To Be or Not to Be-that literally was the question.
LIVE! From the Last Night of My Life by Wayne Rawley, was not only the most amusing show I have seen in a long time but also the most profoundly tragic as it dealt with the very basic question of existence: should I keep living or should I put an end to everything. Both the Theatre 22’s production and the script itself were masterpieces, which simultaneously served to enlighten the audience and provide the best psycho-therapy there is: laughter.
Doug Sample, is a 20-something Everyman; the person all of us dreaded becoming in high school-someone who did not “live up to their potential.” A former computer whiz, who spent at least some time in college, by 1999 at the high of the dot com explosion, is stuck not only in a dead-end low-paying job, as a convenience store cashier, but is in a very serious clinical depression. And, as he amusingly tell us, is highly resistant to any of the available cures-he’s tried them all. I would guess that he is also under the age of 26, which is when our brains fully develop, and most of us out grow our adolescent angst.
Arriving at the graveyard shift with a backpack containing a loaded pistol, he spends the time preparing himself for his own suicide. In between dealing with an eccentric bunch of customers who come into his store, he has imaginary conversations with real people, such as his mother and ex-girlfriends as well as real conversations with some friends and of course his customers. All in front of the security cameras!!!!!!!!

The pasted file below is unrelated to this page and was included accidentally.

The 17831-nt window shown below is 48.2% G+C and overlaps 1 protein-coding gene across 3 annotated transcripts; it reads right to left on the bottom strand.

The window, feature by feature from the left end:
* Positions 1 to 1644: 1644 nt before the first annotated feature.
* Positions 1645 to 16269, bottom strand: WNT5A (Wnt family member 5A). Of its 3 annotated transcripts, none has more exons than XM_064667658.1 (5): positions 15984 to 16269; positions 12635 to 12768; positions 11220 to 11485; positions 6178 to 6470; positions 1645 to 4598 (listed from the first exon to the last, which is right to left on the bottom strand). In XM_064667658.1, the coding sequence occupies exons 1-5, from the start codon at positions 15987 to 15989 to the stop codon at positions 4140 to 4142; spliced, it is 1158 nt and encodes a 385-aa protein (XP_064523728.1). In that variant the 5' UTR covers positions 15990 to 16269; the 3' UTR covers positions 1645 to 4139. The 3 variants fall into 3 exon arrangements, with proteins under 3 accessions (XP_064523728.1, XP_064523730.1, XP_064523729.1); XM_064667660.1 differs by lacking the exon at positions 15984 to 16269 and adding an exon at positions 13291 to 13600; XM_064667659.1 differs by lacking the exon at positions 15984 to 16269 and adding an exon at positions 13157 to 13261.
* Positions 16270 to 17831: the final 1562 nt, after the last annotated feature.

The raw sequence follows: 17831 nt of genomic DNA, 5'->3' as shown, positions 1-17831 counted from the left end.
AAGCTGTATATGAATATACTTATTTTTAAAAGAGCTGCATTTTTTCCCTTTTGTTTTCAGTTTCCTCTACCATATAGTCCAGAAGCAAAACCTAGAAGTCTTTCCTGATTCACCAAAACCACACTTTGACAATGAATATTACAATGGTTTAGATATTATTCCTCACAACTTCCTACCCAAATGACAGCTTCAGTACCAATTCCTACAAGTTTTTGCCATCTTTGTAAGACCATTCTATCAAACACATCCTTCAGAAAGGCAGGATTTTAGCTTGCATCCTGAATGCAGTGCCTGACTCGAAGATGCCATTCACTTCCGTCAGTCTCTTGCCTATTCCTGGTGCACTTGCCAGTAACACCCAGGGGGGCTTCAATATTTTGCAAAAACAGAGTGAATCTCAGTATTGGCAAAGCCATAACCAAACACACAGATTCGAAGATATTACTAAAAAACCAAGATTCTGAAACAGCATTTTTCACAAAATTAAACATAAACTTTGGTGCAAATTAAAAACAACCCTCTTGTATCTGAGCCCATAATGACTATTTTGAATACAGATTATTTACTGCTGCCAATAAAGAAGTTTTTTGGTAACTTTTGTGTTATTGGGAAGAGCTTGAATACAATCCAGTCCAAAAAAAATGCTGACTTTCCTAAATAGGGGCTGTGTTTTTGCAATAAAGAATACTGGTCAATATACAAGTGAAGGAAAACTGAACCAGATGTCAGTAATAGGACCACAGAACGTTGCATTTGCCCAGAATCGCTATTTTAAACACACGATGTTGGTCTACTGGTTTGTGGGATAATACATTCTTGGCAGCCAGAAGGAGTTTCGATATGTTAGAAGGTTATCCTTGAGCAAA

For some strange inexplicable reason for a former high school computer geek, he is haunted by the coolness of John Travolta’s character Danny Zukko, in the movie Grease. When Doug struggles with whether to go through with his suicide, Danny Zukko, played by Jason Sharp, appears as his subconscious, to argue that it would be just too uncool. Ryan Higgins, as Doug Sample, delivered a virtuoso performance with impeccable comic timing; like all great comedic geniuses he could make the audience both laugh and cry, while enlightening us about the devastating effects of depression.
The ensemble cast of Alyson Bedford, Jason Sharp, Katie Driscoll, James Weidman, Heather Gautschi, Ashley Bagwell, Samie Spring Detzer and Corey D. McDaniel, were simply superb. They all played four or five bit parts as old friends, relatives, customers (of the highly eccentric variety)
Although the play took place in the studio space, it had a highly sophisticated effective set by Michael Mowery; it looked exactly like a convenience store at a gas-station. However, the director-the playwright himself Wayne Rawley, in keeping with some of the surreal conversations our depressed hero has, used the set in extremely creative ways by having various characters pop in and out of the refrigerated cabinets. Jesse McNeece’s sound effects added an interesting leit-motif to the insightful dialogue, punctuating Doug’s wimpiness with a matcho ad for beer. Highlighting the eccentricities of the customers were wonderful costumes by Julia Evanovich.
My only criticism of the play was that it was too long. Act I was 80 minutes long, and Act II was 50 minutes; it needs some cuts, especially in the exposition, before it goes to New York, London, Paris, Los Angles, San Francisco, Moscow, St. Petersburg, Vienna, Berlin and of course Tokyo.( where it is sorely needed)
To be frank, I am very surprised that it has only had one other production-here in Seattle at Theatre Schmeater in 2011. Wayne Rawley is a comedic and philosophical genius who deserves not only a huge success but a huge dose of that elusive human emotion: happiness.
LIVE! Last Night of My Life. by Wayne Rawley. Theatre 22, at 12th Ave Arts. 1620-12th Ave, Capitol Hill, Seattle 19122. Thurs. Fri. Sat at 8 pm, Sun Apr. 12 at 2 pm, PWYC Tues. Apr. 14. 8 pm. Ends April 18 ( Parking Difficult, SCCC at Pike and Harvard $5.00) Tickets http://www.brownpapertickets.com/event/907030 info. www.theatre22.org